There’s serious trouble brewing in Formula 1 following a strong objection to the FIA governing body’s finding regarding the engines used by Ferrari in 2019.

Seven Formula 1 teams have released a critical joint statement saying they “strongly object” to FIA reaching a private settlement with Ferrari about the engine.

FIA announced it had reached a settlement with the famous Italian team after long-running technical investigations into their power unit, which was the subject of much speculation last season due to Ferrari’s straight-line speed.

Details of the agreement were kept private but the governing FIA said both parties had agreed to “a number of technical commitments.”

The other teams not powered by Ferrari engines – Mercedes, Red Bull, McLaren, Renault, Alpha Tauri, Racing Point and Williams – have now joined forces to say they were “shocked” by that report and now want “full and proper disclosure” from FIA.

“We, the undersigned teams, were surprised and shocked by the FIA’s statement regarding the conclusion of its investigation into the Scuderia Ferrari Formula 1 Power Unit,” a statement read.

 “After months of investigations that were undertaken by the FIA only following queries raised by other teams, we strongly object to the FIA reaching a confidential settlement agreement with Ferrari to conclude this matter.

“Therefore, we hereby state publicly our shared commitment to pursue full and proper disclosure in this matter, to ensure that our sport treats all competitors fairly and equally. 

“We do so on behalf of the fans, the participants and the stakeholders of Formula 1.”

They said they would seek legal redress before the competent courts.

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The 2020 season starts in Melbourne next weekend (March 13-15) with the Australian GP.

Ferrari’s engine was the top subject of talk in 2019, especially since they were often gaining half a second over their closest rivals on the straights in qualifying.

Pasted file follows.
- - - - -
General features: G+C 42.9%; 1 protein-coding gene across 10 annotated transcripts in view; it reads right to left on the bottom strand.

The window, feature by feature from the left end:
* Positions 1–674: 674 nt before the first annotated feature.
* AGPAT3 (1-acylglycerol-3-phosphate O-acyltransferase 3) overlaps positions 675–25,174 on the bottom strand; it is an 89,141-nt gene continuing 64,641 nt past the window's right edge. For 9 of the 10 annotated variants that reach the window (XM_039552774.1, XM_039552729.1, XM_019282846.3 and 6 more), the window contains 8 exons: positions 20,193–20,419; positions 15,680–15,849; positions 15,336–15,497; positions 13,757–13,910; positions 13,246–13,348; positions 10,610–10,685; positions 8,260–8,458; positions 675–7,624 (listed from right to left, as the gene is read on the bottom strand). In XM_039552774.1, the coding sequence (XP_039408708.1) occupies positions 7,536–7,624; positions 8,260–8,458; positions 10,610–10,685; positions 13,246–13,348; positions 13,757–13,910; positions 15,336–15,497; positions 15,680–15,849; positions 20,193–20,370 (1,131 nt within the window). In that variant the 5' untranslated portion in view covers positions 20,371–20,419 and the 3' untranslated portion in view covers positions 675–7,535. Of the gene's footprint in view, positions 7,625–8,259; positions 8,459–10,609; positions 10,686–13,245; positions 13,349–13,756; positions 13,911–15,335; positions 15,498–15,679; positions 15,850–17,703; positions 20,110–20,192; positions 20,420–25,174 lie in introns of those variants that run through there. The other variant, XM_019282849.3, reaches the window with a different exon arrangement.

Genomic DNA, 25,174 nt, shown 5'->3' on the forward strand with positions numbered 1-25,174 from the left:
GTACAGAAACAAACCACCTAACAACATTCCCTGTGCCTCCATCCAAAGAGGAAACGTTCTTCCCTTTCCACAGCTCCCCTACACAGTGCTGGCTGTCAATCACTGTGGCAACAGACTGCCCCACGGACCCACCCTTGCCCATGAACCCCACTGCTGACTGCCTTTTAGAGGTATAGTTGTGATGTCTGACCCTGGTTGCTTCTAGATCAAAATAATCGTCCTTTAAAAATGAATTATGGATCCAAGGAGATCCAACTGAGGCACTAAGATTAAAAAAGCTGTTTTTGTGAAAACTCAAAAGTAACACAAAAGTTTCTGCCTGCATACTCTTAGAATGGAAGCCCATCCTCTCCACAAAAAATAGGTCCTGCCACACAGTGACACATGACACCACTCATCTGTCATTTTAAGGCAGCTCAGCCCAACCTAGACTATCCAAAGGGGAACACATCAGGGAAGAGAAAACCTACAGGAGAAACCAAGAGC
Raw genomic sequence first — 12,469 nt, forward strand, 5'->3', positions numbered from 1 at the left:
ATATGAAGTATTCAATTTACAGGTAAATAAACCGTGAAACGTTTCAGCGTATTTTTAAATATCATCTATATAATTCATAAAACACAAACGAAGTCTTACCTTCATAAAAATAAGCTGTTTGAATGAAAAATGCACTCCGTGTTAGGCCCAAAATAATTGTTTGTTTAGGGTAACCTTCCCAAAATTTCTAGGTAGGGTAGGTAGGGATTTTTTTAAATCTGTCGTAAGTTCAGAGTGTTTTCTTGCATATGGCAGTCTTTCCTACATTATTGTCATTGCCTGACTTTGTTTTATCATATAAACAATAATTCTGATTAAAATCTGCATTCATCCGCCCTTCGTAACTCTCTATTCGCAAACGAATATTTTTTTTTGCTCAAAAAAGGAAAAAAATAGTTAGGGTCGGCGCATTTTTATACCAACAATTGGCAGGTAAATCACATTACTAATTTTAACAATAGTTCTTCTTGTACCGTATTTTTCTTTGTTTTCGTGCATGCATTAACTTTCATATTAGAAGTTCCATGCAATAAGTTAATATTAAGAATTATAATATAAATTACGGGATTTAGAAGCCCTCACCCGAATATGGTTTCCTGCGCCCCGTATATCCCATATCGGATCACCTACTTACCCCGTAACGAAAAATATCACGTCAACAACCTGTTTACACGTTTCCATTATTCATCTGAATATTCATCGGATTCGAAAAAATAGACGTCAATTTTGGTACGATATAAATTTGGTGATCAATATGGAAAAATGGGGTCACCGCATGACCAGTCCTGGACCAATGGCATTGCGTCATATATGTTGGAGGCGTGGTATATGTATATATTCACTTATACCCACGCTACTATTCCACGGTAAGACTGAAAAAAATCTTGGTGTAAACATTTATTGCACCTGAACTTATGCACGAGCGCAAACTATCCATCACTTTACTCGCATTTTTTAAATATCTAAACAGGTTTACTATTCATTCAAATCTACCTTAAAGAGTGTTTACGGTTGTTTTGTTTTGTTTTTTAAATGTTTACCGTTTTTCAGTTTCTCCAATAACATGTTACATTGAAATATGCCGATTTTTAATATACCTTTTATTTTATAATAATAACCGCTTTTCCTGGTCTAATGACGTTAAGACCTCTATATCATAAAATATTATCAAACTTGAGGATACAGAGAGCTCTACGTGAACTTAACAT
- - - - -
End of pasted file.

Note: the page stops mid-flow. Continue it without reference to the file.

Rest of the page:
Although the Ferraris, driven by Monaco’s Charles Leclerc and German Sebastien Vettel, still didn’t challenge for the title, Mercedes and Red Bull Honda were particularly irked about how they were achieving that advantage — but never made a formal protest.

Ferrari denied anything untoward, and their engine was regularly checked by the FIA. A number of new technical directives were issued last season, tightening fuel-flow rules, but nothing more was heard about the Ferrari engine.

Until the final Friday of winter testing.

In a statement released in the evening of that final day, FIA said that after thorough analysis into the power unit, it had reached a private settlement with Ferrari and that the Scuderia would “assist the FIA in other regulatory duties in Formula 1 and in its research activities on carbon emissions and sustainable fuels.”

Subsequently, rival teams, apart from the Ferrari-powered Haas and Alfa Romeo, have decided to launch a formal protest on the eve of the new season — which Ferrari starts with a new package focusing on cornering rather than straight-line speed.

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F1 row over 'private' Ferrari settlement

Buys

Bill Buys, probably Australia’s longest-serving motoring writer, has been at his craft for more than five decades. Athough motoring has always been in his DNA, he was also night crime reporter, foreign page editor and later chief reporter of the famed Rand Daily Mail. He’s twice been shot at, attacked by a rhinoceros and had several chilling experiences in aircraft. His experience includes stints in traffic law enforcement, motor racing and rallying and writing for a variety of local and international publications. He has covered countless events, ranging from world motor shows and Formula 1 Grands Prix to Targa tarmac and round-the-houses meetings. A motoring tragic, he has owned more than 90 cars. Somewhat of a nostalgic, he has a special interest in classic cars. He is the father of Targa star Robert Buys, who often adds his expertise to Bill’s reviews.

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